Simple. Make it consistent throughout the piece. I agree wholeheartedly with Shakirah Bourne and her suggestions for depicting something as fluid and widely varied as Caribbean (English) Patois:

Be consistent – If you decide to use ‘tuh’ for to, or ‘wunna’ for you all, keep doing it throughout the story.

That’s basically ALL we at Abyss & Apex did with Celeste Rita Baker’s piece that we published in 2015, “Name Calling.” Really. You can check it out for yourself; we posted both versions for those inclined to make a ruckus about the “editing” done at the time.

In the end, though, I wasn’t countenancing ANY criticism of the treatment of the Caribbean Patois in “Name Calling” if readers weren’t from the region. If Nalo Hopkinson (Jamaican-Canadian) was publicly cheering me on, I felt I had nothing to worry about. In any event, there wasn’t any criticism from any writers from the region. 

The other problem (Hurdle? Challenge?) when stories with Patois/dialect/vernacular are published (or even earlier in the stage, edited), is, it is often misunderstood. 

Even for something as simple as posting a meme on Twitter, that my godmother (who hails from Jamaica) messaged me on Facebook, I decided to translate it for those who weren’t up with Caribbean vernacular who read my timeline. Here it is:

Translation:

“Yuh madda” = “your mother/yo mama”

“Mih nah come down” = “I ain’t coming down”

Another case in point? Troy Wiggins’ case, as mentioned at the start of this article. I have run into that myself: I have had people say that the Patois was hard to parse and inconsistent in story edits; I had to mention that not only was that called code-switching, that I have had my fiction used in workshops as examples of GOOD code-switching usage. This seemed to convince them, and I had no problems after that. (Mind you, I got along quite fine with these editors at the time, so it could have been a misunderstanding that was quickly remedied at their end.)

The possible pitfalls of writing completely in Patois/dialect/vernacular? Well, there’s the chance that people may not understand what you’re saying. But, then again, as Shakirah Bourne further points out in her article, from a review: “American readers can use the glossary in the back to translate the slang and dialect—essential, since the dialogue makes the book.” We can adjust to anything because humans love patterns. 

If you want to write in Patois, or in dialect/vernacular, more power to you. 

Some may want to switch between Standard English and Patois/dialect, as RSA Garcia did in “Douen Mother.”

I mean, as Shakirah Bourne rightly pointed out: “If a Caribbean author doesn’t write Caribbean dialect, who else will?” Caribbean people already become upset or annoyed, in movies, at the accent of the token black person from the Caribbean (normally representing Jamaica), complaining about how fake it sounds.

Assuming you want to write in dialect …

Here’s another article: “Do or Dialect: 6 Tips for Building a Believable Voice.” Taking a look at this article, I’d say the first, “Don’t write out the dialects phonetically” and second, “If you must write out dialects, use a light touch” are the products coming from a dominant Eurocentric culture, and that it’s a product of its time, even though it’s 8 years ago; seeing as I’ve published the first ever fantasy story written in complete Patois in a North American speculative fiction magazine, and it’s been received quite well, I think using a light touch is moot. I heartily recommend 3-5, however, “Rely on syntax and grammar”, “Use colloquial expressions”, “Pay attention to rhythm”, and can take or leave number 6, “Describe the qualities of the voice separately”.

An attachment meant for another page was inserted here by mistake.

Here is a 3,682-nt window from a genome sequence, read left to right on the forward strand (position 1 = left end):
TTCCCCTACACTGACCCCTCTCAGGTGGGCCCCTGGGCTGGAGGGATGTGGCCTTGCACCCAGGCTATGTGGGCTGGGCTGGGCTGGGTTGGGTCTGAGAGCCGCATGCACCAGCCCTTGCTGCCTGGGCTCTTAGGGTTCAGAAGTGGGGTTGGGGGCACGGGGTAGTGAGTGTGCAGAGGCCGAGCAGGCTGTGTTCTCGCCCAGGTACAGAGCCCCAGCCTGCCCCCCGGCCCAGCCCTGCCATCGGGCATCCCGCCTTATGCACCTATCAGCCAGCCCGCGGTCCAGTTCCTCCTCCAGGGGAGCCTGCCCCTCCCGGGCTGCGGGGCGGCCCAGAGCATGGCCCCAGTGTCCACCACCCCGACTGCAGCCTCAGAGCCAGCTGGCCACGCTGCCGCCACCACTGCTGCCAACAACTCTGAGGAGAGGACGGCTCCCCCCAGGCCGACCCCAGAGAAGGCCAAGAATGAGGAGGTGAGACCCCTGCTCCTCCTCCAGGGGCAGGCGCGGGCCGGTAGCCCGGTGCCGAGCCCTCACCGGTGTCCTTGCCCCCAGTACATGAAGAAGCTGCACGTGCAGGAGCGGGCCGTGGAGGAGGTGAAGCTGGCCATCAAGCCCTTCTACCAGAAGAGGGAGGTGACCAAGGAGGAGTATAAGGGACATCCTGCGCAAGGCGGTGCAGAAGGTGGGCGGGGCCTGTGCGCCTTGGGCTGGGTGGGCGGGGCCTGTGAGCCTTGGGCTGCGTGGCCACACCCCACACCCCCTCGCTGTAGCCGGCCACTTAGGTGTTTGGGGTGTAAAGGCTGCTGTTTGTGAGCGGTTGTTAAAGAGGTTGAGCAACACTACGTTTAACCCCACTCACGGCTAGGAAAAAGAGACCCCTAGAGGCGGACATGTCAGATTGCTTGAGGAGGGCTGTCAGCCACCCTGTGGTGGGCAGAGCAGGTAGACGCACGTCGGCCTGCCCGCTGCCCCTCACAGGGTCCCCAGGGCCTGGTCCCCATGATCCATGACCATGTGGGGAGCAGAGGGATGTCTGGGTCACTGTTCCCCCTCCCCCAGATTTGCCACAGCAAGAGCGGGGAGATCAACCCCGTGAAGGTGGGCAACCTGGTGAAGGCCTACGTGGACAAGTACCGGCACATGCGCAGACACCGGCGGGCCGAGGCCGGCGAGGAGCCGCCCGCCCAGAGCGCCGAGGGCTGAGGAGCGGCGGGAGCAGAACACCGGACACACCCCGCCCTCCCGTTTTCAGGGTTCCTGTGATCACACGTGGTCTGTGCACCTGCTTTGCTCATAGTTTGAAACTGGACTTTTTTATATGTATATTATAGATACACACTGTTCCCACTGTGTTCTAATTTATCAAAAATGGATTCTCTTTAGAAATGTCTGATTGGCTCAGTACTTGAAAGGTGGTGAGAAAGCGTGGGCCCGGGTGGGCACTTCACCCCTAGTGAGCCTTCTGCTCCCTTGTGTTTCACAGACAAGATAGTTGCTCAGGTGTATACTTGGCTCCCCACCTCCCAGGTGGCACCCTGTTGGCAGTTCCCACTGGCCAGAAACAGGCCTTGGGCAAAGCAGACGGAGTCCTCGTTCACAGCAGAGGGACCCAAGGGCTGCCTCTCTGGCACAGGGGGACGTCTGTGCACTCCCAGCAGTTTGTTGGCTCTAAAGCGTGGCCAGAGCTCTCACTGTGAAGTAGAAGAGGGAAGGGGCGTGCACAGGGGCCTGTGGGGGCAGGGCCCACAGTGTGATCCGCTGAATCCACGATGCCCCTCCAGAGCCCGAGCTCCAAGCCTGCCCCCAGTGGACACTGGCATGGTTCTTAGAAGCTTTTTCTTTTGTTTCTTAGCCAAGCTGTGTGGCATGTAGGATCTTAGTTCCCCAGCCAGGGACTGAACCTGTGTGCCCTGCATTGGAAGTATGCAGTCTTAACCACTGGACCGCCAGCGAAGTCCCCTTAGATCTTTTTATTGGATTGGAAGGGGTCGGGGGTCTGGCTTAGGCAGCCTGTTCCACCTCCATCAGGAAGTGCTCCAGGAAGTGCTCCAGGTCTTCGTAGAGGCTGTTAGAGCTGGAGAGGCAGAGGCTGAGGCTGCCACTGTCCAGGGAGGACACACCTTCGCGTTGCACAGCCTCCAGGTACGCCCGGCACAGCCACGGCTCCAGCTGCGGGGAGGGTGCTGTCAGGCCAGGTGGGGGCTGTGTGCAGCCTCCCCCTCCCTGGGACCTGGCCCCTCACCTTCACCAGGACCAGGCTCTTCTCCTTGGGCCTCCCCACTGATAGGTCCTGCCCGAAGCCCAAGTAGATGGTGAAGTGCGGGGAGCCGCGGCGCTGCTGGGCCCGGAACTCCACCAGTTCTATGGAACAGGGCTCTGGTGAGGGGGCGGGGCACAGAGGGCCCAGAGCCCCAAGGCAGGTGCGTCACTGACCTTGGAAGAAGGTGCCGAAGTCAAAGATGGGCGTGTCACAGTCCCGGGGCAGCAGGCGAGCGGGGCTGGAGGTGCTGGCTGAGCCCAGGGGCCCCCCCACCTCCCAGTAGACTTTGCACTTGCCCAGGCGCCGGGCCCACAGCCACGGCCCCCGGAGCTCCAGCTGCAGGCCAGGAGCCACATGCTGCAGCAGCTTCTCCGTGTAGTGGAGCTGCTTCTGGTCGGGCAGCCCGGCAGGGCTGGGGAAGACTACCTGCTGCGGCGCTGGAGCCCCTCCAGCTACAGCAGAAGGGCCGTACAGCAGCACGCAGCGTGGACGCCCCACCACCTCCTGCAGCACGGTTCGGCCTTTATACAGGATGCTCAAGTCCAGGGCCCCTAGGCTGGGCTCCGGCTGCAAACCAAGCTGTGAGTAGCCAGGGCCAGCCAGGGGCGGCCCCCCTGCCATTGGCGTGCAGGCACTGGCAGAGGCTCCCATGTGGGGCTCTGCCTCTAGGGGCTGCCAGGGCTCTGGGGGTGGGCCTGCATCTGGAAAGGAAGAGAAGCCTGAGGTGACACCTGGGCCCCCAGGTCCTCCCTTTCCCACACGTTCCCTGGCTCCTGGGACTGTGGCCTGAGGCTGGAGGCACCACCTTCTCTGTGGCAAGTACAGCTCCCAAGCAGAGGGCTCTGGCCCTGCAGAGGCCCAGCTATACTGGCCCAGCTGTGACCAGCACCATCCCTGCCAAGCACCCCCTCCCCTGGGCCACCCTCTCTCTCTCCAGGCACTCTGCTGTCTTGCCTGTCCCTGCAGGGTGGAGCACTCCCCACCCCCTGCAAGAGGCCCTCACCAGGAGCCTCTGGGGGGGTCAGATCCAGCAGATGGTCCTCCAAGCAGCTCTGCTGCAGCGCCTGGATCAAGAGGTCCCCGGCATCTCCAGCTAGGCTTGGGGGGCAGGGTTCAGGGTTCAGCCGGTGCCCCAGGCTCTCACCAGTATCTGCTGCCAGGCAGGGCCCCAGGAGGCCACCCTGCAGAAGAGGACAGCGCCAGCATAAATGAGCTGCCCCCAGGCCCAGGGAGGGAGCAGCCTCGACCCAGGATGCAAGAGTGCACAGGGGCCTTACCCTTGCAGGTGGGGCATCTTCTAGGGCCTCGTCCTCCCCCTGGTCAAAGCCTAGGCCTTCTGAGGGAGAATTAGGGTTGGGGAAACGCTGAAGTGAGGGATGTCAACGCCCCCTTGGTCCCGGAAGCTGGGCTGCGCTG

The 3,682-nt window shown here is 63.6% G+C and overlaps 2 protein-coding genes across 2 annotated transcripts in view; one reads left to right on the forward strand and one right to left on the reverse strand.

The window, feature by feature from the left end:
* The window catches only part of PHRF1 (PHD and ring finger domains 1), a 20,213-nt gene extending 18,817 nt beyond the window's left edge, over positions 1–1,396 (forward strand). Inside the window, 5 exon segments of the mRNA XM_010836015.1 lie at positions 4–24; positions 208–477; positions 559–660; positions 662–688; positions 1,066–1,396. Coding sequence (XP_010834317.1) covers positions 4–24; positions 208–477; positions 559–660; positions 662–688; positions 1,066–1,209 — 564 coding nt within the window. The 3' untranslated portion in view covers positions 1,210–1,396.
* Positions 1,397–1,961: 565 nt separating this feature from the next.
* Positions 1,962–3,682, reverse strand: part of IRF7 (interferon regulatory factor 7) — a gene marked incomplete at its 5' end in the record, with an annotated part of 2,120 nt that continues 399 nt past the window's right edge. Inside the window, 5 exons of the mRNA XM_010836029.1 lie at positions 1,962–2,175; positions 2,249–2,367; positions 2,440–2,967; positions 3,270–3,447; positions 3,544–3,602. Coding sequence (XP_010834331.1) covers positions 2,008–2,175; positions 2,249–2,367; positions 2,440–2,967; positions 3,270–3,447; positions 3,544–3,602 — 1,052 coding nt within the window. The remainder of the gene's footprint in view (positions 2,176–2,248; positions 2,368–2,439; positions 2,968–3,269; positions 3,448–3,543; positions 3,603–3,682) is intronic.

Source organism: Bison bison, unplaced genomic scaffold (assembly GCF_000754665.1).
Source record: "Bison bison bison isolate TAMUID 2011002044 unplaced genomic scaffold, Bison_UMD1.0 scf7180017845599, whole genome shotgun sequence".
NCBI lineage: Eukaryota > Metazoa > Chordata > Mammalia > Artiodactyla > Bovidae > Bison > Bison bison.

In the argument for writing in dialect, I would point out A Clockwork Orange. In case you didn’t know, or have read it, the dialect is entirely made up.

‘What’s it going to be then, eh?’

There was me, that I Alex, and my three droogs, that is Pete, Georgie and Dim, Dim being really dim, and we sat in the Korova Milkbar making up our rassodocks what to do with the evening, a flip dark chill winter bastard though dry.

That’s how the book begins. No one flinched. Instead they taught it to teenagers who then learned Elvish, High Valerian, and Klingon. On Duolingo, if necessary. In other words, the audience is there. Give them the work.

And you know what, folks? Everyone code switches. We use slang with our friends and then perfect grammar with authorities no matter our culture and skin color, so the arbitrary resistance to unfamiliar Patois/dialects is ridiculous. 

Some Suggested Solutions

To the issue of not enough genre peeps being published writing in (for lack of a better word) non-Eurocentric dialects/vernacular; have diverse editors on staff so writers feel more comfortable submitting. 

And as for dialect/vernacular pieces not being understood: we need more reviewers with these backgrounds doing the reviewing. You’re not going to ask someone who’s a basketball coach to review a ballet; you’d ask someone who is an expert on ballet.

The black diaspora and mainland black African culture, like all others, is wide and varied. Not sure at the vastness I’m hinting at? Try finding out the various indigenous languages present in Nigeria alone.  While I can only speak with certainty of the Caribbean aspect of the Black diaspora, and then only with absolute certainty of the Trinidadian vernacular that I’ve been exposed to while I lived there, I have mentioned African American Vernacular English in this piece.

A good primer: Dictionary.com’s United States of Diversity series: African American Vernacular English — “What Makes African American Vernacular English Distinct And Complex.”

Also called Black English or Ebonics, a blend of the words ebony and phonics, AAVE is unfairly stigmatized and sometimes labeled ‘bad English.’ But the grammar is actually as complex as Standard American English (SAE), possibly even more so, and with different rules.

Different dialects have different rules. We should embrace diversity, and learn them.

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© Tonya Liburd